Review: BMW C600 Sport
For just a second, imagine you’re a motorcycle enthusiast. For some of you, this won’t be very difficult, and for others it may be a stretch. You love the feeling of being on two wheels, the freedom it provides, the escape from the stress of your day; no phones ringing in your ears, no kids screaming at you, no over-demanding customers to deal with. When you ride, it’s just you, a machine with a seat on it, the wind in your face and the hum of your engine. Who needs a shrink, when you have a motorcycle, right?
What type of motorcycle were you thinking of when you read that above statement? Was it a superbike like the Aprilia RSV4? How about an adventure bike you could ride around the world like the BMW R1200GS? Was it a loud-as-hell, straight-piped Harley? I’m guessing that most of you have thought of bikes that on some level fall into one of those categories. How about a scooter, though? Not so much? Well I’m going to go out on a limb, and probably ostracize myself from the motorcycle community in the process by saying it, but I like scooters. A lot. And for the last two weeks, I’ve been laughed at for not only riding the BMW C600 Sport, a scooter, to work, to car shows, and through the canyons, but also enjoying the hell out of it. Hit the jump to find out what it is about BMW’s first maxi-scooter that tickles my fancy.
Having had several thousand miles of experience on BMW motorcycles, I know a BMW bike when I see one. The quality of these bikes is unbelievably good in comparison to other makes, even more so than in their cars. The switchgear, gauge cluster, materials, and ease of use are all excellent. It’s full of luxury touches too, from the two-helmet storage under the seat, the “dashboard” storage compartments for my garage door opener, and multi-stage heated seat (with independent controls for front and rear) and handgrips. There are gauges for exterior temperature, fuel range, tire pressure monitoring, oil level, and of course the requisite speedometer and tach. Out front, there’s an adjustable windshield to keep drivers of all heights free from fighting the wind at speed.
And speed there will be, because (despite the slightly confusing nomenclature), it’s got a 650cc engine making 60 horsepower and 49 lb/ft, sent to the rear wheel via CVT transmission and centrifugal clutch. That’s TRIPLE the horsepower of a Vespa 300 GTS Super Sport, their fastest model. Given that the C600 Sport only has to move 522 lbs, it has, give or take a tenth, the same power to weight ratio as a 2013 Ford Mustang GT (8.7 lbs/hp). It will run a low 13-second quarter mile on its way to an unbelievable 109 mph top speed. Remember, we’re talking about a scooter here. My first year on two wheels was spent on top of a 50cc Vespa that would maybe do 50 mph downhill. I would have never thought a vehicle could offer that level of practicality with entry-level sportbike performance on top.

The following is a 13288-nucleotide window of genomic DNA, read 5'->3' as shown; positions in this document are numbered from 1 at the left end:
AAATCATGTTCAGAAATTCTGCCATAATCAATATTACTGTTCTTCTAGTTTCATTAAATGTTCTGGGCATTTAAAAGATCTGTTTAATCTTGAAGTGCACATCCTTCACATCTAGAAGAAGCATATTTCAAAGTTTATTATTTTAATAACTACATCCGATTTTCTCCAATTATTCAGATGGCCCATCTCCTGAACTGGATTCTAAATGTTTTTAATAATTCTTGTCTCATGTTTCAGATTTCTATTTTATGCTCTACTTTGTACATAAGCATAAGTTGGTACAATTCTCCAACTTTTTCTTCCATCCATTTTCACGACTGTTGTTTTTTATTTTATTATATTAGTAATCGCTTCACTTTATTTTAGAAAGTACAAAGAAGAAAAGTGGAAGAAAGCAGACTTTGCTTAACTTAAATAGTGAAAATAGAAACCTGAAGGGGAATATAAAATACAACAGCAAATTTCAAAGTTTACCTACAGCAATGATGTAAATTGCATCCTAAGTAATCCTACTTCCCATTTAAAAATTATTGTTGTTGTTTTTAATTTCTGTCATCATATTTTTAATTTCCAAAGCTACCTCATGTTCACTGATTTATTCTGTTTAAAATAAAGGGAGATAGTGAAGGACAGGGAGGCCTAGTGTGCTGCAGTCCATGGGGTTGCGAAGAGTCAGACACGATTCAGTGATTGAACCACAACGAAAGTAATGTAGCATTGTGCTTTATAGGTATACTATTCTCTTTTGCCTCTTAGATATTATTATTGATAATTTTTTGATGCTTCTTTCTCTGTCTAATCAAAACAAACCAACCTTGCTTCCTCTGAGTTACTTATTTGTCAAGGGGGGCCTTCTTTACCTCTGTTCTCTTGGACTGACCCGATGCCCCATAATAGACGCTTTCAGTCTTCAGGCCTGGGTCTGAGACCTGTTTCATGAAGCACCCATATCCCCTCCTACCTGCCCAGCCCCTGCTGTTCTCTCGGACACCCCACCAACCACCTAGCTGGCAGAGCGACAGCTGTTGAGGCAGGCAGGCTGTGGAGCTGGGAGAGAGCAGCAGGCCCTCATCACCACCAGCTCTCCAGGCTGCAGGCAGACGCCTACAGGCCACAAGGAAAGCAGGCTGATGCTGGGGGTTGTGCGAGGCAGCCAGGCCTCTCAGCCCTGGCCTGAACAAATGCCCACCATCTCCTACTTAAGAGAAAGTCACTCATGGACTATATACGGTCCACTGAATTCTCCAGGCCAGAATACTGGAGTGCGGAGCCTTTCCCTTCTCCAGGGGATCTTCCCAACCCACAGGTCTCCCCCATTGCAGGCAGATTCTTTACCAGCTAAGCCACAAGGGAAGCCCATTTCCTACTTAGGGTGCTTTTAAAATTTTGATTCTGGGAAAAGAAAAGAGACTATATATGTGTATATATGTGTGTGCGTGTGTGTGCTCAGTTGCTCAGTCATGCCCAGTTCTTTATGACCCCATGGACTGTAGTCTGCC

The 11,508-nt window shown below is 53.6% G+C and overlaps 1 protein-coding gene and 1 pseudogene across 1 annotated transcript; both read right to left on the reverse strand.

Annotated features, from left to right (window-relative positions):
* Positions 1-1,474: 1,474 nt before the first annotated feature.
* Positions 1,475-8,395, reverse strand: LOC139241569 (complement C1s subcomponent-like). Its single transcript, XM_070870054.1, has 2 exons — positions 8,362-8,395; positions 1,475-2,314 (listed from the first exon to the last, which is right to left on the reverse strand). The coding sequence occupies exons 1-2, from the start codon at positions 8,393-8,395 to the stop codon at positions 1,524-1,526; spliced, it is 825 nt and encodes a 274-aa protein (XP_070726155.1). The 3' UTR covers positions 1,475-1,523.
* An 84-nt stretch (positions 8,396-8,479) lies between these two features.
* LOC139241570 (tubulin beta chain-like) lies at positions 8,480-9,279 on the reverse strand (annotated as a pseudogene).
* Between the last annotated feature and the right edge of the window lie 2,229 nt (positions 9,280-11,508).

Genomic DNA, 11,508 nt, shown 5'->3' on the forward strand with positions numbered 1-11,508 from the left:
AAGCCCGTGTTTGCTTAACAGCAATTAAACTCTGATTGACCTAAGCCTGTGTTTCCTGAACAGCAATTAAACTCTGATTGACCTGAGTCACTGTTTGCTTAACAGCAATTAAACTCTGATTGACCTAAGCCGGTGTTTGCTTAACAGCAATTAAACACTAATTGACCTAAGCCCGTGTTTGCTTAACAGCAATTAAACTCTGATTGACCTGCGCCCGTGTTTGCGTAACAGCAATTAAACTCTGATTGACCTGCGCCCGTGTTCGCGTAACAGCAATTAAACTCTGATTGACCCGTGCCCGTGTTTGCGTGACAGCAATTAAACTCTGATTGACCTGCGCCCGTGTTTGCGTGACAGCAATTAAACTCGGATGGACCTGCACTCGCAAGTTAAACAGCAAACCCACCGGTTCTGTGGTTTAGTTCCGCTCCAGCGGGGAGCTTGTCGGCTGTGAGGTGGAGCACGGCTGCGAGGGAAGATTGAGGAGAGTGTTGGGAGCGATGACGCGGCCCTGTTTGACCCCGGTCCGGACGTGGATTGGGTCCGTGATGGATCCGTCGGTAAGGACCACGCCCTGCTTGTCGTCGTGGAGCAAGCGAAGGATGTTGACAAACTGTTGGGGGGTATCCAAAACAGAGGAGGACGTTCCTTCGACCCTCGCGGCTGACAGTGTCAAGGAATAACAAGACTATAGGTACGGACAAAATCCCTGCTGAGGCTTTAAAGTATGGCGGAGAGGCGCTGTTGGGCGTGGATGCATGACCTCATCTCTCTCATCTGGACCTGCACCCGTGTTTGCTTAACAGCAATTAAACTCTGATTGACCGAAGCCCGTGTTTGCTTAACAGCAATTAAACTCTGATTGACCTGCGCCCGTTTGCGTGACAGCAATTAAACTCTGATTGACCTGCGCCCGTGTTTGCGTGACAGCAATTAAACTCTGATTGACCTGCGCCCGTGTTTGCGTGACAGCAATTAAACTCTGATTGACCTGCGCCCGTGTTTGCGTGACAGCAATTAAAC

Like other motorcycles, the C600 Sport makes urban commuting fun, especially in a place like Los Angeles where lane splitting is safe and legal. Take, for instance, my standard morning commute from my home in Playa del Rey, CA to my office at Gotham Dream Cars in West LA, a distance of 6.8 miles. In a car, in morning rush hour traffic, this takes anywhere from 27 to 38 minutes (welcome to LA, people). During my two weeks with the C600, I averaged a commute time of 10 to 14 minutes, without breaking any laws, and while returning nearly 50 mpg. The instant torque combination of the large displacement engine and the CVT transmission makes pulling away from traffic at a light as simple as twisting the throttle, and while there’s gobs of power, it never feels like the C600 is going to get away from you. The suspension and oversized (for a scooter) 15” wheels soak up LA’s awful tarmac like a fine luxury car, with a good balance of suspension travel (4.5”) vs. weight. And though 522 lbs is rather heavy for a non-touring bike, it only feels its weight in the tightest of corners, which can be found in the hills of Malibu.
Yes, I took the C600 Sport canyon carving. Yes, pretty much everyone laughed to themselves at my expense as I cruised by the Rock Store. And yes, a crazy person on a Panigale passed me on the way up the Snake. But the final, and most important “yes” is that yes, I enjoyed the hell out of that Sunday, and surprised a few people along the way. The C600 Sport has some real performance chops to it, which a fleet of about ten Harleys learned as I cruised by them down Encinal Canyon. Thanks to the CVT, it’s always in the right gear pulling out of a corner. Thanks to the 10.6” 2-piston ABS brakes, it can scrub speed safely and quickly. I even got it a little sideways during a particularly scary “rock-avoidance” maneuver, and the C600 really does have the handling abilities you’d expect from something with a much shorter wheelbase or a lighter weight.
So while the C600 Sport really does straddle the gap between motorcycle and scooter, between fun and practicality, between performance and ease of use, very well, there is one thing that will keep me from purchasing such a machine: the price. The C600 Sport is seriously expensive for a scooter, at $9,500, enough to buy a used scooter and a used sport/city motorcycle, each of which is better at specific tasks than the C600 Sport. A Vespa 125cc is lighter, smaller, more maneuverable around the city, and more efficient, and a 600 cc Sport Bike offers more grip and more performance for the dollar. Plus, you don’t feel nearly as silly riding either of those around. Nevertheless, if you need one bike to do it all and aren’t particularly image conscious, you should definitely stop by a BMW Motorrad dealer and take one for a ride. Hopefully, you’d end up as surprised as I did.
BMW Motorrad provided the motorcycle, insurance, and a tank of fuel for this review. Photos courtesy BMW.